Immigration Reform: California Immigration Law is Step In Right Direction, But Ultimately Fails
Over the weekend, California Governor Jerry Brown signed a bill into law that would allow the DMV to issue driver licenses to illegal immigrants that are eligible for work permits under a new Obama administration policy. While not addressing many of the problems of illegal immigration, Brown's bill looks to be a step in the right direction in encouraging state-based immigration reform.
According to the sponsor of the bill, Los Angeles Democrat Assemblyman Gil Cedillo, this bill "will make roads safer while letting young immigrants drive to school and to work. His reasoning drew support from several Republican lawmakers, while other Republicans argued the state should leave immigration issues to the federal government."
Cedillo is right in the sense that without driver's licenses and work permits, illegal immigrants are essentially working in the black market. And in black markets, law and order are usually the exception. Whenever governments pass bans or prohibitions of services or actions that do not directly harm others (like drugs and prostitution), these services will still be provided — just by criminals instead of honest and open participants in the market.
As someone who has spent his whole life in California, I have witnessed first hand the effects of illegal immigration. In San Francisco where I live and work, I often come across groups of people (undoubtedly illegal) hanging out around U-Haul stops and construction sites looking for work and waiting for anyone who will hire them.
On the flip-side, immigrants, whether legal or illegal, do not pay much in taxes. and do receive the benefit of many tax-funded programs like medicine and education. This is just as unfair and wrongheaded as the other extreme of having the U.S. government centrally plan the border by building a fence or using federal troops to prevent their entrance.
No immigration reform can be complete without this requisite prohibition on the use of government services. There is nothing wrong with immigration, and one of the most exceptional things about the early U.S. was that there was virtually no immigration standards or passports. Like the free flow of capital, free immigration is a part of any market economy and the division of labor. But a nation can only have the wise policy of free immigration if there is also the equally wise policy of no mandated welfare benefits. Otherwise, resentment is built, and in the cases of many states in the South and Southwest, hospitals and schools going bankrupt and closing because of these coercive government mandates, including many federal ones.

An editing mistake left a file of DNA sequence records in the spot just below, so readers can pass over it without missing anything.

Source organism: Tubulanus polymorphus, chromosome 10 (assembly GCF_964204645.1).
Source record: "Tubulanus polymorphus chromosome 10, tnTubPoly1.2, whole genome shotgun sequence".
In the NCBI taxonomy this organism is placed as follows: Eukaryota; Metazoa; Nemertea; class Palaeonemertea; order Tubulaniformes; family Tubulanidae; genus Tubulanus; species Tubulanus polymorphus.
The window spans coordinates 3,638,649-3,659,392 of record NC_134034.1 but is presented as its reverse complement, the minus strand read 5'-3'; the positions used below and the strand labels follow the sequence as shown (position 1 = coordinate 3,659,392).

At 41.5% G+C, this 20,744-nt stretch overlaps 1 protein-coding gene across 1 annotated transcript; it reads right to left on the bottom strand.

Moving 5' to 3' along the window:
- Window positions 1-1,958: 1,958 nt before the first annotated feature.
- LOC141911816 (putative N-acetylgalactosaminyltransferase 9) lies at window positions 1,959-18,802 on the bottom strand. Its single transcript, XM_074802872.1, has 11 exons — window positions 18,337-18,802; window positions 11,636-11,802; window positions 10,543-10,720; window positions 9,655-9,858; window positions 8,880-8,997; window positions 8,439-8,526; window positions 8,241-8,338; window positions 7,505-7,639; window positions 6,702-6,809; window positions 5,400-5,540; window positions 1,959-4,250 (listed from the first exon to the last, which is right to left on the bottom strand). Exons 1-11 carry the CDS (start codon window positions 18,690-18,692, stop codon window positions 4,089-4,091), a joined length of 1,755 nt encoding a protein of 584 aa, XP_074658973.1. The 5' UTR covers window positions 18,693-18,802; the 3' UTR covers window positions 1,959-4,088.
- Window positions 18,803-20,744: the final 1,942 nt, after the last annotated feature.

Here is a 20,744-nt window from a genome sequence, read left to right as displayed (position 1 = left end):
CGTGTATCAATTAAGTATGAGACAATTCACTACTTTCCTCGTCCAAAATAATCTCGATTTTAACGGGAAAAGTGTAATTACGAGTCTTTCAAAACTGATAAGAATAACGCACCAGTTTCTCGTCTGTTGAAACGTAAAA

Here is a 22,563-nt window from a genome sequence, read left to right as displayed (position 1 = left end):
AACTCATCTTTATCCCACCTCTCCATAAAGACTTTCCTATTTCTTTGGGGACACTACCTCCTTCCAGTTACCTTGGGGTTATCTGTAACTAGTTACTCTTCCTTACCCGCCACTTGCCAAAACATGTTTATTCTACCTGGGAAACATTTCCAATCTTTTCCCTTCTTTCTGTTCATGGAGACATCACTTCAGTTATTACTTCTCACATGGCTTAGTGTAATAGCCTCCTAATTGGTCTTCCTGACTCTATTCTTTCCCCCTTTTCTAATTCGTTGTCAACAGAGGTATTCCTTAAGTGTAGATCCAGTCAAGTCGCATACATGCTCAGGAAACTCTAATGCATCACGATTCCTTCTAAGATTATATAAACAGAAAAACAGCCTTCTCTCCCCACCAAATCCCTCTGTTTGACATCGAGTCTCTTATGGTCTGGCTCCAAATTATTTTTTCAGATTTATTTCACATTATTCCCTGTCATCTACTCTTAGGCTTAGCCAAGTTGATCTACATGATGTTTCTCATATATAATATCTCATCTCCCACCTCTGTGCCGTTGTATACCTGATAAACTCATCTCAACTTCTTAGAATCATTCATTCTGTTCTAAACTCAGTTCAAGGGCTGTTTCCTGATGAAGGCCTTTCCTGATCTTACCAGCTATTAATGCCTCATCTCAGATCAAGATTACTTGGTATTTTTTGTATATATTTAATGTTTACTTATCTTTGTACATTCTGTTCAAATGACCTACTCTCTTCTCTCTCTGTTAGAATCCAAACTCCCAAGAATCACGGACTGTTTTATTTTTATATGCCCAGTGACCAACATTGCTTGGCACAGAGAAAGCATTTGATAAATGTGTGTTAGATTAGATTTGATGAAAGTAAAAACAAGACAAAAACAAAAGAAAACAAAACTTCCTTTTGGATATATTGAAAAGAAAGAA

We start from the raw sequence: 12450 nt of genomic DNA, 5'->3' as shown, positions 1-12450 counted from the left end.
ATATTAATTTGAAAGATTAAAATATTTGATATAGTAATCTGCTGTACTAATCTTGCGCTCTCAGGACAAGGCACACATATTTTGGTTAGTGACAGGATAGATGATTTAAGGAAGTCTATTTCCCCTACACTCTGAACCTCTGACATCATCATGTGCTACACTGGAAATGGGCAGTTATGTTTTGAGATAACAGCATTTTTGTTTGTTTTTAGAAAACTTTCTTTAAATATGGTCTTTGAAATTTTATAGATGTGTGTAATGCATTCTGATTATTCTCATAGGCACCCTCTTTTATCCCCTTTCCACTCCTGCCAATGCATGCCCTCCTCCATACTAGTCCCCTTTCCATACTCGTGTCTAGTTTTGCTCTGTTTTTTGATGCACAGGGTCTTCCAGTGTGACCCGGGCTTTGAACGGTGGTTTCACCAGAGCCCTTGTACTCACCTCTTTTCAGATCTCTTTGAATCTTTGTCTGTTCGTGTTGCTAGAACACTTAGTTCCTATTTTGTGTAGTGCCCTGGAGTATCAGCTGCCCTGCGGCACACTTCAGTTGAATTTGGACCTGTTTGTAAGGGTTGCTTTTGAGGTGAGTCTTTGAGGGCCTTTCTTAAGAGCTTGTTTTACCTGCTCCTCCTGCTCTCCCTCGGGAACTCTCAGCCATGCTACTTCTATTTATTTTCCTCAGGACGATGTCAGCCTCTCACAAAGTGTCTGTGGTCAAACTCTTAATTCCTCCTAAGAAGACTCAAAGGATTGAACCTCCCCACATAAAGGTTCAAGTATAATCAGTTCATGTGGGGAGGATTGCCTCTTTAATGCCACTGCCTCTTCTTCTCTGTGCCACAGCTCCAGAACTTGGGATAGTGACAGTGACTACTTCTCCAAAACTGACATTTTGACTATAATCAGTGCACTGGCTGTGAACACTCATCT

Unfortunately, most Americans have come to accept the notion that every issue must be handled by the state in some form or another, and immigration is no exception. From a philosophical standpoint, what right does the government have to interfere in a voluntary labor agreement by fining and even jailing business owners who hire illegal immigrants? It is a common myth that immigrants "steal jobs" and "drive down wages." Immigration is actually a boost to the economy because in a world of scare resources; there is never a cap on the amount of work that is needed to be done. Just like the flood of women into the workforce in the last few decades, productive employment creates a ripple effect in demand and innovation.
Besides, why draw the line at the Southern border? If New Yorkers banned all-non New York products and labor from their city, there would undoubtedly be plenty of jobs, but a tremendous dip in their standard of living.
It is a cliche, but America truly is a nation of immigrants — and broke ones too. The problem is not immigration, but like nearly every problem facing the world, it can be traced back to government intervention. A real solution to immigration and border security would be the extension of private property owners to exercise their right to defend their lives and property. Honest people simply looking for a better life would have no problem melting into a vibrant market economy, and admission and exclusion would be governed by private property owners, not bureaucrats in Washington.
But potential criminals from across the border would be warned that trespassing will not be tolerated and met with force if necessary. Free association combined with properly defined private "borders" would do wonders to address the immigration issue.
Instead, like the production of money, security, and countless other industries, we have nationalized the immigration issue to predictably bad results. The drug war has turned the border into a war-zone, and the U.S. government (even if it were somehow capable of centrally planning the movement of people across a border) would rather protect the borders between North and South Korea and countless other hot-spots around the globe than our own.
So while Brown's bill is a step in the right direction for immigration reform, the best any government can do is to simply butt out, allow free individuals associate (or not associate) with whoever they please, and let the decentralized diversity of the market and private property determine who comes and goes.